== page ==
Course: Scholarly communication in Anthropology

LECTURER

Dr Frank Poschan

  • University of Texas at Austin. Ph.D. in Anthropology, 1989.   
  • Fulbright teaching scholar, 2019.
  • Consultant in cultural heritage, 2015-present.
  • UNESCO, Paris. Programme Specialist, 2006-15, and Chief of the Programme Implementation Unit, 2013-15. Intangible Cultural Heritage Section, Sector for Culture.

TEACHING ASSISTANT:

Assoc. Prof Nguyen Truong Giang, Department of Anthropology, VNU Hanoi University of Social Sciences and Humanities

TIME AND LOCATION:

  • Time: 9:00-12:00, Friday, 3 hours per week, starting from 13 September 2019
  • Location: Room 313 building A, Department of Anthropology, 336 Nguyen Trai, Thanh Xuan, Hanoi

LANGUAGE:

English

COURSE DESCRIPTION:

Vietnamese anthropologists today wish to communicate effectively with international readers, whether writing a scholarly article or a grant proposal, a doctoral thesis or a conference presentation, a journalistic story or the labels of a museum exhibition. This course aims to strengthen the scholarly communication skills and capacities of students through a two-pronged approach: 1) learning how to identify effective anthropological writing and analyzing what makes it effective, and 2) honing their own writing skills through a number of practical exercises.

The course will constitute a semester-long writing workshop, with a high level of active participation required of students. Practical exercises will often involve each student submitting a short written piece before each session and then, in pairs or small groups, critiquing the pieces written by others; in other cases the class as a whole will examine, critique, and improve sample texts. Some students will present an oral presentation, as they would in an academic conference or meeting of a scholarly association. Other students will submit a draft research proposal, which will then be evaluated by a mock fellowship panel.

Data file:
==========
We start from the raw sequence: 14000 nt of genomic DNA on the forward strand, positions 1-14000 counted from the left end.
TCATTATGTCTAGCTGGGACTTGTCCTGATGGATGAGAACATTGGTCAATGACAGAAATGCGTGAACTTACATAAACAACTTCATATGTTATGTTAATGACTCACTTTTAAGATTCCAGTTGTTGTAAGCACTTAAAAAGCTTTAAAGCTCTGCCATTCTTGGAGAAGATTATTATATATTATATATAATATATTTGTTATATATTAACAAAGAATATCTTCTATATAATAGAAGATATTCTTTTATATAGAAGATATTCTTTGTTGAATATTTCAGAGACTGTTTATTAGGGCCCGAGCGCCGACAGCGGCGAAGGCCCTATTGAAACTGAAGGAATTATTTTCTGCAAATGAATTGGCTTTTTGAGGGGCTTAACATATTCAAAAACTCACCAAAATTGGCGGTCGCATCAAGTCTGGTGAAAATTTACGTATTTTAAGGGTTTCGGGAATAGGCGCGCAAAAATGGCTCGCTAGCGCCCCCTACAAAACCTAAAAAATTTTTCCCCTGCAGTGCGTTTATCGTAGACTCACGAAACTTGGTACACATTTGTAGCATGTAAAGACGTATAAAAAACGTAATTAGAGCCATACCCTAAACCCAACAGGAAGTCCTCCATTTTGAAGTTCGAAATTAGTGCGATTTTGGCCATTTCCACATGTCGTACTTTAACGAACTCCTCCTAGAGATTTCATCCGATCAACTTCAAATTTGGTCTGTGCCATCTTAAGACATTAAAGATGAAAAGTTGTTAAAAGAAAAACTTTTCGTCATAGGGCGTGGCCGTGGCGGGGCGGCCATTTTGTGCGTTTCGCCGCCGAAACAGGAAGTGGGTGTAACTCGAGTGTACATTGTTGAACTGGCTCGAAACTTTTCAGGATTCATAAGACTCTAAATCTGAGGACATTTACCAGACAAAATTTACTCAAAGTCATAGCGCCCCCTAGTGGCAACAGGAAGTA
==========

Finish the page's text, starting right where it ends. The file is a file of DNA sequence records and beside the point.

The language of instruction will be English, and written work will be submitted in English. The writing conventions of English and those of Vietnamese sometimes differ, and what counts as “good writing” in one language may not always be considered as such in the other. The course assumes that different audiences will have different expectations, but that if Vietnamese anthropologists seek to communicate with a global readership, it is important that they master the conventions of international scholarly communication.

TO APPLY FOR THIS COURSE:

This course is open free of charge to postgraduate students, faculty members, researchers, and some selected undergraduate students. Course registration opens from 18 June to 25 August 2019. To apply for studying the course, you need to register with Ms Ngo Thi Chang at ngochangntc@gmail.com, or 84 94 190 38 55. The first 20 persons registered will be listed to participate this course and will be offered with full syllabus and course readings.

COURSE OUTLINE

Week one: Introduction and objectives of the course

Week two: Identifying your readers

Week three: Asking questions, finding answers

Week four: Making an argument

Week five: Planning and organizing your argument

Week six: Abstracts, introductions, and conclusions

Week seven: Effective research proposals

Week eight: Writing for the public (journalism and museums)

Week nine, ten: Conference presentations, and one day field-visit out of Hanoi

Week eleven: Review of effective oral presentations

Week twelve, thirteen: Fellowship panel

Week fourteen: Review of effective research proposals

Week fifteen: Conclusion


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